With 13 glaciers offering hundreds of turns, the 35-kilometre Spearhead Traverse is a classic ski tour for good reasonDespite the proximity to the busy Blackcomb and Whistler ski areas, the Spearhead maintains a wild and remote feel with excellent scenery and numerous high passes in big mountain terrain. But what makes it the most popular Coast Range ski tour is the easy access. With the assistance of Blackcomb's lift system, you won't even break a sweat reaching the alpine.
The Spearhead Traverse follows the height of land behind the Whistler-Blackcomb resort area. Most people begin by riding the lifts to the Blackcomb Glacier and end the tour on the ski runs at Whistler. The climbing is easier in this direction and it gets the hardest terrain out of the way on the first two days. From the top of Blackcomb, the traverse jumps from one pocket glacier to another, over ridges and through small passes. The first good campsites can be found on the Trorey Glacier. From here the route continues southeast, skirting below peaks with good views into the remote valleys of northern Garibaldi Provincial Park. At Tremor Mountain, the route turns south, crossing the aptly named Platform Glacier. There are several good ski runs here including the Ripsaw and MacBeth glaciers. It's also a good place to camp, which saves the most notorious climb of the trip for the next morning-1,400 feet up to the high point of 8,600 feet on Mount Benvolio. The route then turns west toward Whistler Mountain, and arrives at the Russet Lake Hut—not just a welcome refuge from the elements but also the end of the technical terrain. From here you have several options: Descend directly down the Singing Pass trail joining the ski area lower down or continue along the height of land to the Piccolo area of Whistler ski resort.
When to go
A deep snowpack and Whistler-Blackcomb's long operating season combine to give the Spearhead a big window, from December until June. Early season crevasses can be an issue. March and April are popular times. Coastal weather tends to improve as the spring progresses, but it can be snotty any time.
Greg Hill holds the record—four hours—but most parties will take three to four days. Three days is comfortable with an early start on day one, while four days provides more leeway for ticking a summit, getting in some turns or being tent-bound by the weather.
If you are doing the traverse in four days, you'll spend the first two nights in a tent or snow cave. Most people stay in the Russet Lake Hut, close to Whistler, on their final night. The cabin is free and open to anyone, first-come, first-served.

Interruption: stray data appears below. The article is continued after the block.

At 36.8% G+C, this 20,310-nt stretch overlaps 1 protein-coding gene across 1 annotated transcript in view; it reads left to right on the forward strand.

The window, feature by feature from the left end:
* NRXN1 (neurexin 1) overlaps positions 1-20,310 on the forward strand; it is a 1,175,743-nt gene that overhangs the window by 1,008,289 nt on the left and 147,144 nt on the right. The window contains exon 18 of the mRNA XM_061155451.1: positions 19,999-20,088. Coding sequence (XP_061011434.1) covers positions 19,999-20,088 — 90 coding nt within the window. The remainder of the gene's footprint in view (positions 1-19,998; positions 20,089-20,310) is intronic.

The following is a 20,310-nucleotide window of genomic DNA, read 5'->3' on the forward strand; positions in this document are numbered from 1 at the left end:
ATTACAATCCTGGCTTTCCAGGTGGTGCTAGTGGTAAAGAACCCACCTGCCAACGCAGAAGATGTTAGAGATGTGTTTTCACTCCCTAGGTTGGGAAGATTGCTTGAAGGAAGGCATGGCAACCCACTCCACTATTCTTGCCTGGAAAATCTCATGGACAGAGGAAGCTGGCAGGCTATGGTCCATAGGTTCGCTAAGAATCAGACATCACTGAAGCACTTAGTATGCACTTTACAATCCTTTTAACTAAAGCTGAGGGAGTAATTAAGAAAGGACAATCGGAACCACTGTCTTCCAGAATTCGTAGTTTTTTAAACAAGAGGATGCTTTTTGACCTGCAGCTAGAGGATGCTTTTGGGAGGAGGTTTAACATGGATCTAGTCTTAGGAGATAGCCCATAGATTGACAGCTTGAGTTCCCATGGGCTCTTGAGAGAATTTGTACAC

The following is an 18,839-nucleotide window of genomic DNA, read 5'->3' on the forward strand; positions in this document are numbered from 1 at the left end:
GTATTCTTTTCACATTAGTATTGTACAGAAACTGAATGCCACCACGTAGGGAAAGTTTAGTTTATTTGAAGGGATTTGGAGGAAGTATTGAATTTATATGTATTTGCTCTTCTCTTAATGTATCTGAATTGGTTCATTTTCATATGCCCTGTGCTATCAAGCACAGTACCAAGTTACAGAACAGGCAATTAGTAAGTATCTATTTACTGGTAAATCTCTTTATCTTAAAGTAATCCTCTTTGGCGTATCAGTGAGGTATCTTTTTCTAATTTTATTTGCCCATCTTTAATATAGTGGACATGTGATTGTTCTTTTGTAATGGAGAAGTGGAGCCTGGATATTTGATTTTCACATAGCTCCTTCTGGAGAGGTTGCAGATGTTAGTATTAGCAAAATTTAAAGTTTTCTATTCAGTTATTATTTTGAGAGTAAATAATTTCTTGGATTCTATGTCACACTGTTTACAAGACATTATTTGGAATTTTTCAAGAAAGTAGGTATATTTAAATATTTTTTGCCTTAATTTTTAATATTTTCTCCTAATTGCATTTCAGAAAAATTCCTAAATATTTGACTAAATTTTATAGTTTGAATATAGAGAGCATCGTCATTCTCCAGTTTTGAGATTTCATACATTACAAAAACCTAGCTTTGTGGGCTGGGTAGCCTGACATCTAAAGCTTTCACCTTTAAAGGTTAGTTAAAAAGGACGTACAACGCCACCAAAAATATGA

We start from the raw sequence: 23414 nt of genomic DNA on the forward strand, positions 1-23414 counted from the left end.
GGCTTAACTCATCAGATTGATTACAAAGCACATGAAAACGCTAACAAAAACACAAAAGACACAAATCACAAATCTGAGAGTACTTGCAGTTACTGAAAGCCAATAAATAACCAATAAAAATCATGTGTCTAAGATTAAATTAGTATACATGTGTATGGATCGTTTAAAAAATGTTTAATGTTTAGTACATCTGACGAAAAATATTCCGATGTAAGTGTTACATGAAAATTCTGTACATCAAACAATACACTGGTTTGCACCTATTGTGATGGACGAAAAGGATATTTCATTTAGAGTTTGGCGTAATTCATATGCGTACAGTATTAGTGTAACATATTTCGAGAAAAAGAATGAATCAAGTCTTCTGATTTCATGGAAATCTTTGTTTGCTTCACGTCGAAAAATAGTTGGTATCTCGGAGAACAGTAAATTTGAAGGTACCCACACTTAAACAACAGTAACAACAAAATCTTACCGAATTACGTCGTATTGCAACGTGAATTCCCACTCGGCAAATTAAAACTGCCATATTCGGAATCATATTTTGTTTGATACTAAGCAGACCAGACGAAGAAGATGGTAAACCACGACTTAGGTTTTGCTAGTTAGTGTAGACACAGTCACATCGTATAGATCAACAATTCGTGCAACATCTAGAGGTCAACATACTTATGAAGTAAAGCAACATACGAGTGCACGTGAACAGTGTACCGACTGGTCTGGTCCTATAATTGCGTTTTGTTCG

Of the three trips covered here, this is the most taxing, despite the easy start. There's more than 5,000 feet of climbing, the packs are far heavier with a tent and sleeping pad, and trail-breaking can be tough. This should not be your first trip of the year.
Don't be fooled by its location: Just because Whistler's pumping nightlife is never more than 10 kilometres away, this is not a tour to be taken lightly. Much of the route is exposed to avalanche danger and there are several places where crevasses can be a problem. With the majority of the route above treeline, you need to be competent at navigating in a whiteout. The skiing ranges from easy glaciers to 35-degree chutes to tight trees.
What to take Unless you're going for a speed record, opt for a powder ski with lots of flotation to deal with the inevitable wind or sun crust on the route. A four-season tent, full-length sleeping mattress and winter-warmth sleeping bag (at least -20°C) will make nights comfortable. Avalanche and crevasse rescue gear should always be close at hand. Most of the route has cell reception.
Exploring the Coast Mountains on Skis, by John Baldwin, has a detailed route description. Pair it with Backcountry Whistler, a 1:25,000 topo map with the Spearhead Traverse and other ski tours and hiking routes drawn on, also by Baldwin. (Book $40, map $20; johnbaldwin.ca)
The Whistler Alpine Guides Bureau leads four-day Spearhead Traverses in March, April and early May. The trip includes tents, guiding services, and crevasse and avalanche equipment. Food is extra. ($500; whistlerguides.com)
Drive to Whistler (1.5 hours from Vancouver) and park in Lot 5, the only lot where overnight parking is allowed. Leave a note on your car that you are camping and walk 10 minutes to the Blackcomb base. Buy a backcountry lift ticket ($45). Work your way up the lift system to the Showcase T-bar near the summit of Blackcomb. On the way back you'll end up on the lower Whistler Mountain trail system.